Since then, 140,000 households have had their water service cut, and an analysis of 2018 shut offs found 95% of those accounts were Black customers. The city-made water crisis has raised fears of an increase in illnesses and other social problems associated with a lack of access to clean water.
The injustice spurred into action groups like We The People Detroit, Hydrate Detroit and the Detroit Water Brigade. The groups have raised awareness of the suffering that the policy has caused, put sustained pressure on policymakers, and assisted residents who have had their water turned off. As a result, the program has remained a flashpoint in the media since it was implemented. In July, the Michigan ACLU and NAACP filed a lawsuit against Detroit and DWSD that asked for a judge to order an end to the shutoffs. That case is pending.
The policy created an especially alarming situation during the pandemic. Health concerns prompted Whitmer to issue a moratorium that ended in July when the GOP-controlled Michigan Supreme Court struck down her emergency order powers. Simultaneously, the Duggan administration announced a $25 reconnection program, and, allegedly, over 1,200 homes have had water restored. Meanwhile, State Sen. Stephanie Chang in 2019 introduced legislation that would require utilities to turn water service back on across the state. A version of it to extend a moratorium on statewide shut-offs passed in the Michigan Legislature during lame duck and was signed by Whitmer.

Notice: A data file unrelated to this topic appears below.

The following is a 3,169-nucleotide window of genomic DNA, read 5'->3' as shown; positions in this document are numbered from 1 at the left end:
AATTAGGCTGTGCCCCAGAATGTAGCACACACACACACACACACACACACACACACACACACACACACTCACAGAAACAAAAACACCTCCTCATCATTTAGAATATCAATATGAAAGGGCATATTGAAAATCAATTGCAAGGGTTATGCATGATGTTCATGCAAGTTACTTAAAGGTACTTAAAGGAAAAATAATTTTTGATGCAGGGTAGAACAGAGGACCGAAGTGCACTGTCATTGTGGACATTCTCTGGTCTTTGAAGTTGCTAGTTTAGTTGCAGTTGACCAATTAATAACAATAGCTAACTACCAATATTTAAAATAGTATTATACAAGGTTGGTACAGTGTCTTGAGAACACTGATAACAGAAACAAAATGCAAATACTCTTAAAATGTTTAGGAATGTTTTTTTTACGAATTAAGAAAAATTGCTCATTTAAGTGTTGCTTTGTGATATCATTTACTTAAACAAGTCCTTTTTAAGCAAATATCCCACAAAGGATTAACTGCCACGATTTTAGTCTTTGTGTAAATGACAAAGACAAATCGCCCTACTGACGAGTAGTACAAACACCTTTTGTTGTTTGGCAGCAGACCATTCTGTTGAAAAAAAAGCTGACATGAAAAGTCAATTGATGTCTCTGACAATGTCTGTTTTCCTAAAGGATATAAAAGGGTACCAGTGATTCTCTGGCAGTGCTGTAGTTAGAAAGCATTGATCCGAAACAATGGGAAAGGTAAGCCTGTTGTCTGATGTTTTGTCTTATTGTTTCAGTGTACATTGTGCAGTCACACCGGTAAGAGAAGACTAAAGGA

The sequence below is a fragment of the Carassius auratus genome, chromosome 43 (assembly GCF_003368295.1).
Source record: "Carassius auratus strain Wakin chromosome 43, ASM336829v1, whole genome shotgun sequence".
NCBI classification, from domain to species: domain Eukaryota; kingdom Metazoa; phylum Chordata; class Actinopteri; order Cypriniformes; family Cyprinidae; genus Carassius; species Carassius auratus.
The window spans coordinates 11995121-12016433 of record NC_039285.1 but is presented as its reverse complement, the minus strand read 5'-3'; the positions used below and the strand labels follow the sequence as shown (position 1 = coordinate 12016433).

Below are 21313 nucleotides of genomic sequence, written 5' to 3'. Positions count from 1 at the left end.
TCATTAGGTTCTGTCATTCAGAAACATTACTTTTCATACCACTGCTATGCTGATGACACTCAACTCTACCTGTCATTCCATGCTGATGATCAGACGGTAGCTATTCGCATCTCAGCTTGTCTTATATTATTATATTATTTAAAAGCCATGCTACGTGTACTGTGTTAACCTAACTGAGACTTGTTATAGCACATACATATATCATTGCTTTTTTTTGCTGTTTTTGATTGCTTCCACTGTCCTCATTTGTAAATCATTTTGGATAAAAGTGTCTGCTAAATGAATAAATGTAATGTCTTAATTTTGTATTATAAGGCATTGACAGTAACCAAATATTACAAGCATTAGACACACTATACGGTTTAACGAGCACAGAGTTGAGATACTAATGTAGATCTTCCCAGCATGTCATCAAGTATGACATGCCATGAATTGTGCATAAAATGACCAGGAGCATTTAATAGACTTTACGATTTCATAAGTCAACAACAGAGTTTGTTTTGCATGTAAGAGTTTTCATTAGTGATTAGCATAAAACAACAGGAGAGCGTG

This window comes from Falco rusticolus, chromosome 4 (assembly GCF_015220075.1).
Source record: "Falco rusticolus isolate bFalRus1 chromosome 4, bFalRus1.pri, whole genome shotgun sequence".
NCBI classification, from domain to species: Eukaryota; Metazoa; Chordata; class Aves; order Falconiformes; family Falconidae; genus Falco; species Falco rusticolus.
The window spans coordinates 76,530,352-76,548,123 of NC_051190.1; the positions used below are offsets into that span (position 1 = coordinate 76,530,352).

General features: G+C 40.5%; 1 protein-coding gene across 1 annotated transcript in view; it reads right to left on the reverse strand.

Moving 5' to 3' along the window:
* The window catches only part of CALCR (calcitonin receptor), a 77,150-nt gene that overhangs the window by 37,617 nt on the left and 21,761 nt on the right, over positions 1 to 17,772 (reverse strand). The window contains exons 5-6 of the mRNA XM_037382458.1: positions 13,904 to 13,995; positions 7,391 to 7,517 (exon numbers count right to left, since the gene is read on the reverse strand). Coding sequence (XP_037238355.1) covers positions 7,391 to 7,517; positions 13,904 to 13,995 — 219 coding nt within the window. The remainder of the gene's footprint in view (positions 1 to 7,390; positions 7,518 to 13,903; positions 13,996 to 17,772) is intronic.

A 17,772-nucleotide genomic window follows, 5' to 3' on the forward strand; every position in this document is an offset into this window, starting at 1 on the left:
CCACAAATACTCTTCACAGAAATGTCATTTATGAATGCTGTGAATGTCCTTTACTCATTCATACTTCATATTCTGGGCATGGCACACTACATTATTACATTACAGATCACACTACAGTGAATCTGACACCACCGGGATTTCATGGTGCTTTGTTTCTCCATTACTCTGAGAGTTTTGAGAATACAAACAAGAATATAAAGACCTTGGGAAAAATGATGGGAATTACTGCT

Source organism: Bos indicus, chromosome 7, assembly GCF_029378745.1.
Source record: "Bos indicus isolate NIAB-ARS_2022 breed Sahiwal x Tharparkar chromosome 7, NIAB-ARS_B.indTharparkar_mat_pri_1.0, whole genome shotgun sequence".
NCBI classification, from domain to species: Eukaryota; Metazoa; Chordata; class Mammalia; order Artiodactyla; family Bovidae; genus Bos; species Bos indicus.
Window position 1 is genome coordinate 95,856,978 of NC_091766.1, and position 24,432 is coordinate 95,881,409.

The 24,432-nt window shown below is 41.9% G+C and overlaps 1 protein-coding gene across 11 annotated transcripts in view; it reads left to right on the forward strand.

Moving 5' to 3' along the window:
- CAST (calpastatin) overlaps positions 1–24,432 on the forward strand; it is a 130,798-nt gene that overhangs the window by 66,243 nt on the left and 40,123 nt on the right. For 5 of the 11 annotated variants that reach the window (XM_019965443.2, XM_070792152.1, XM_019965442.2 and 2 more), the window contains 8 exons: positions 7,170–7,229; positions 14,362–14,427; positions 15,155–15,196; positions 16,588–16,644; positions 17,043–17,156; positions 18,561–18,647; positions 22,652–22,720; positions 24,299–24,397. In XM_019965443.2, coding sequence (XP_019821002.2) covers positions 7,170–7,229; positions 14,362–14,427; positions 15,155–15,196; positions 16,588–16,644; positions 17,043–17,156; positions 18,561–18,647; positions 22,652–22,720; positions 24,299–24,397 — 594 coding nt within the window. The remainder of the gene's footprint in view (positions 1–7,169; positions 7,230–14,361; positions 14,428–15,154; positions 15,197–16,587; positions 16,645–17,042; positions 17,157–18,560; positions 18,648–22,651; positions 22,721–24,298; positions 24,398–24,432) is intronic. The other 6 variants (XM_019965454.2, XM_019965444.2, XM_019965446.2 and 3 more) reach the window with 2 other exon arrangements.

The pressure at all levels seems to have paid off. The Duggan administration in December announced that it would extend the moratorium through the end of 2021 and “build a coalition” to make it permanent. It’s not clear how the city would pay for it — officials have said an income-based water affordability plan, in which rates are subsidized, is fiscally untenable in Detroit. And activists view the announcement with deep skepticism. There will undoubtedly be significant pressure to ensure the moratorium continues beyond next year.
This story is the third and alst in a series about how activists and attorneys are turning to the courts, getting involved in the permit process and raising public awareness to protect the environment and residents in time when regulators and politicians are abdicating that responsibility.
The next story will highlight legal battles playing out over the state’s ongoing environmental injustices.
Read all stories in the series here: